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Traditional treatment options are not for everyone

By Liu Zhihua | China Daily | Updated: 2024-04-15 09:01

A pharmacist dispenses traditional Chinese medicine (TCM) at a health center in Qiaokou town, Wangcheng district, Changsha, Central China's Hunan province, Jan 17, 2023. [Photo/Xinhua]

Last winter I began seeing a traditional Chinese medicine practitioner once a week.

While I was certain I had not contracted any severe ailment, I had no appetite and felt a constant need to wrap myself in a heavy coat to stay warm.

On my first visit, the doctor checked my pulse, asked me to stick out my tongue and inquired about my self-perception of symptoms. After that, she asked if I had any other conditions, like itchiness in the throat or constipation. Then she formulated a diagnosis and prescribed an assortment of herbal medicines.

I decided to brew the medicine in my own kitchen as suggested by my friend, instead of taking prepared herbal medicine soup the hospital can provide. It usually took one hour to brew the medicine, and because I did not have the time, most of that work fell on my mother.

For the first two weeks, I felt no obvious improvement to my health. But about one month later, I started eating well and sleeping better, and not feeling so cold. It was beyond my expectations!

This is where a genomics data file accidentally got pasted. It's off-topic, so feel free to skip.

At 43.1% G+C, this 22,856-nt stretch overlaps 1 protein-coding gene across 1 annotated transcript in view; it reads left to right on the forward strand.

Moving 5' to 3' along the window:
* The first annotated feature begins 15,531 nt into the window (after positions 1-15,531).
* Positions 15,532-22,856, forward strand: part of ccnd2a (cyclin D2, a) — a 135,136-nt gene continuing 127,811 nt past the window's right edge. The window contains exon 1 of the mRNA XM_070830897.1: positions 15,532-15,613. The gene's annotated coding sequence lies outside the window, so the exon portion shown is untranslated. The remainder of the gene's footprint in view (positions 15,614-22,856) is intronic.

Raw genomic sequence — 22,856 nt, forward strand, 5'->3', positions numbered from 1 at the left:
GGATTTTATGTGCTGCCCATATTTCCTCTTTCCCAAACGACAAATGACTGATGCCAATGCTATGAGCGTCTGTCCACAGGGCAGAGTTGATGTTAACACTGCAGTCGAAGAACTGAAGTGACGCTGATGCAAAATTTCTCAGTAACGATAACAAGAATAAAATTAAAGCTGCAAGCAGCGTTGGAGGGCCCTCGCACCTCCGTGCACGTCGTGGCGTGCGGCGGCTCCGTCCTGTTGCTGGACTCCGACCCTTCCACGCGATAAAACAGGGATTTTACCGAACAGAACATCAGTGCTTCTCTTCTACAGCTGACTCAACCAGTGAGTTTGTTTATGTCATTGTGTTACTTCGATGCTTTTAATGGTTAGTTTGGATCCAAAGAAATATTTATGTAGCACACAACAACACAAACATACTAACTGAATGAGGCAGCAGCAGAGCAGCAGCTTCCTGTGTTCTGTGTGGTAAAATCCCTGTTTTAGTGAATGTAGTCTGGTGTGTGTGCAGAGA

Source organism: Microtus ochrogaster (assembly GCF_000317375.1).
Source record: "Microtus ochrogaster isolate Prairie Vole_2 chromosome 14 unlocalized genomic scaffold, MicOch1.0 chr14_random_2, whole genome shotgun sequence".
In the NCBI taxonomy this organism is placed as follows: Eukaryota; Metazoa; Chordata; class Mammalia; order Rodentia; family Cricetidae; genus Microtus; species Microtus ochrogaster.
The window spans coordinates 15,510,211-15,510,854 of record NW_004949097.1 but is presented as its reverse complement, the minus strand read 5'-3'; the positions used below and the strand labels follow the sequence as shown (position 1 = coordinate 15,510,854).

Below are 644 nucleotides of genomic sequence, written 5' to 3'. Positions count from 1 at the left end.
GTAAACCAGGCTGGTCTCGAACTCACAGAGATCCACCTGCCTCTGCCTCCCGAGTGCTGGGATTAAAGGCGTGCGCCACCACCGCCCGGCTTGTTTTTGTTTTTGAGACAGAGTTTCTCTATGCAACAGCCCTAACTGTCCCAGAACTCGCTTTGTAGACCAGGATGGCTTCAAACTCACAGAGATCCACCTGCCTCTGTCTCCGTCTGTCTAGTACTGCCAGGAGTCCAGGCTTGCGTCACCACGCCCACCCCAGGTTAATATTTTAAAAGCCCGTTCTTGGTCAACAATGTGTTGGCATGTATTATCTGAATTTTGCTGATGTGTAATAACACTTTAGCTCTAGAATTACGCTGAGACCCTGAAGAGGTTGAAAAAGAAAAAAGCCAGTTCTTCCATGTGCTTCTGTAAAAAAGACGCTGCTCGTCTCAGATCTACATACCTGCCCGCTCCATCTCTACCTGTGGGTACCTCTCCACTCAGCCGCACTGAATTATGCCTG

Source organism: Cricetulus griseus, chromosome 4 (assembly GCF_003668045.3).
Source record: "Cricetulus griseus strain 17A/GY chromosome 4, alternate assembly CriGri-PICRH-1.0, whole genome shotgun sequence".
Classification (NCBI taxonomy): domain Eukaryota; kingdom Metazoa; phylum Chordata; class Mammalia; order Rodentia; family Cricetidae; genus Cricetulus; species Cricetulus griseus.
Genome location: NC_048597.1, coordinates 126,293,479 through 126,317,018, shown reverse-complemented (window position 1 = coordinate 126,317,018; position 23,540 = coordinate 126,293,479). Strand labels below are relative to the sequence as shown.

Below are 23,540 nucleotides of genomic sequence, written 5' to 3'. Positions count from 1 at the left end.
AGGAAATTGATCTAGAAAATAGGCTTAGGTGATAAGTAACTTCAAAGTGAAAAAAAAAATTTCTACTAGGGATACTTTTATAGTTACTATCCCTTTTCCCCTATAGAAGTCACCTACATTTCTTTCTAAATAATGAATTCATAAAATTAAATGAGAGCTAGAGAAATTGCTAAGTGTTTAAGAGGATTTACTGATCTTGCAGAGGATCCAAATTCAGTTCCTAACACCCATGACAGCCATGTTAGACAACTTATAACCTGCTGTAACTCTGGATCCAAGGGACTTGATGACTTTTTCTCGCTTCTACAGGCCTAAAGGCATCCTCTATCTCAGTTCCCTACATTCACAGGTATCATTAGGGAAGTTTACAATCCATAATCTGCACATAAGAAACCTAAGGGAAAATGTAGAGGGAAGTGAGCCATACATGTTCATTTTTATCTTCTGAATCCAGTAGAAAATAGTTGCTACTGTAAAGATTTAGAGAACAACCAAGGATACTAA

For years, I was quite skeptical about seeking advice from a TCM doctor. Although I believed TCM is effective in treating illness, I was not convinced I would be lucky enough to run into a responsible and well-experienced practitioner — a feeling that was reinforced by memories of a negative encounter more than 10 years ago.

I had a menstrual condition, which in Western medicine is not considered an illness. At the suggestion of a friend, I sought medical advice from a TCM doctor once a week. The problem was that after every visit the doctor prescribed a large number of herbal medicines and Chinese patent medicines, and after a month, while the menstrual condition improved, I developed stomach discomfort. I stopped seeing the doctor, and resorted to exercise, which proved to be more effective than the TCM medication.

My mother, a firm believer in TCM, told me that not every TCM practitioner is talented enough to treat illness effectively. She used to visit a private TCM doctor in my hometown, but after he retired and his son took over to the clinic, the quality of care and service greatly declined. I also asked friends for their impressions of TCM. Some said they have been exposed to more modern medical concepts and cannot stop being skeptical, while others perceive it as more time-consuming compared to Western medicine.

In my case, after two months of treatment and the improvement to my health, I find myself reluctant to visit the TCM doctor again — but now the fatigue and lack of appetite have returned, and I am considering seeking another treatment.

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